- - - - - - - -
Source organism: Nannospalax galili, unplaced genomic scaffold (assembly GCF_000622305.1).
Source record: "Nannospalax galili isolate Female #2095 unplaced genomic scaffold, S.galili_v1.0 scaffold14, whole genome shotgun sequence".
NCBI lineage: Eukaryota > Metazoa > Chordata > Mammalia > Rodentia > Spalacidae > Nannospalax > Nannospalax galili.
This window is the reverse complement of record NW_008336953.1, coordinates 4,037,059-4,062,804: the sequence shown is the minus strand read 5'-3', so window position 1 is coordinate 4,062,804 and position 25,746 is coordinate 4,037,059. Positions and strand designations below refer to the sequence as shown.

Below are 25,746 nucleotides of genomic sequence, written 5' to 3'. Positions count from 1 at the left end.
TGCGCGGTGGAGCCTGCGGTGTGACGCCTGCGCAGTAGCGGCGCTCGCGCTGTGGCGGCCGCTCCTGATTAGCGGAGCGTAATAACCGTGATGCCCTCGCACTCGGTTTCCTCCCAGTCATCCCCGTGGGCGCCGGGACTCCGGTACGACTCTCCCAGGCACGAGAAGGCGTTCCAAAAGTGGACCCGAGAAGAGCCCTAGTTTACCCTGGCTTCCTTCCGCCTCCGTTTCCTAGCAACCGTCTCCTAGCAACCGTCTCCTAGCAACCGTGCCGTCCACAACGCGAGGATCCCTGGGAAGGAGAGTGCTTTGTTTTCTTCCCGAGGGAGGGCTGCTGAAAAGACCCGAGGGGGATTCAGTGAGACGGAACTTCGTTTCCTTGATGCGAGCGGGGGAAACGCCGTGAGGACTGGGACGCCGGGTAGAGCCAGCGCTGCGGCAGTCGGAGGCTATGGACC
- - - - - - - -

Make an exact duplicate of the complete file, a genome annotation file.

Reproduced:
Source organism: Nannospalax galili, unplaced genomic scaffold (assembly GCF_000622305.1).
Source record: "Nannospalax galili isolate Female #2095 unplaced genomic scaffold, S.galili_v1.0 scaffold14, whole genome shotgun sequence".
NCBI lineage: Eukaryota > Metazoa > Chordata > Mammalia > Rodentia > Spalacidae > Nannospalax > Nannospalax galili.
This window is the reverse complement of record NW_008336953.1, coordinates 4,037,059-4,062,804: the sequence shown is the minus strand read 5'-3', so window position 1 is coordinate 4,062,804 and position 25,746 is coordinate 4,037,059. Positions and strand designations below refer to the sequence as shown.

Below are 25,746 nucleotides of genomic sequence, written 5' to 3'. Positions count from 1 at the left end.
TGCGCGGTGGAGCCTGCGGTGTGACGCCTGCGCAGTAGCGGCGCTCGCGCTGTGGCGGCCGCTCCTGATTAGCGGAGCGTAATAACCGTGATGCCCTCGCACTCGGTTTCCTCCCAGTCATCCCCGTGGGCGCCGGGACTCCGGTACGACTCTCCCAGGCACGAGAAGGCGTTCCAAAAGTGGACCCGAGAAGAGCCCTAGTTTACCCTGGCTTCCTTCCGCCTCCGTTTCCTAGCAACCGTCTCCTAGCAACCGTCTCCTAGCAACCGTGCCGTCCACAACGCGAGGATCCCTGGGAAGGAGAGTGCTTTGTTTTCTTCCCGAGGGAGGGCTGCTGAAAAGACCCGAGGGGGATTCAGTGAGACGGAACTTCGTTTCCTTGATGCGAGCGGGGGAAACGCCGTGAGGACTGGGACGCCGGGTAGAGCCAGCGCTGCGGCAGTCGGAGGCTATGGACC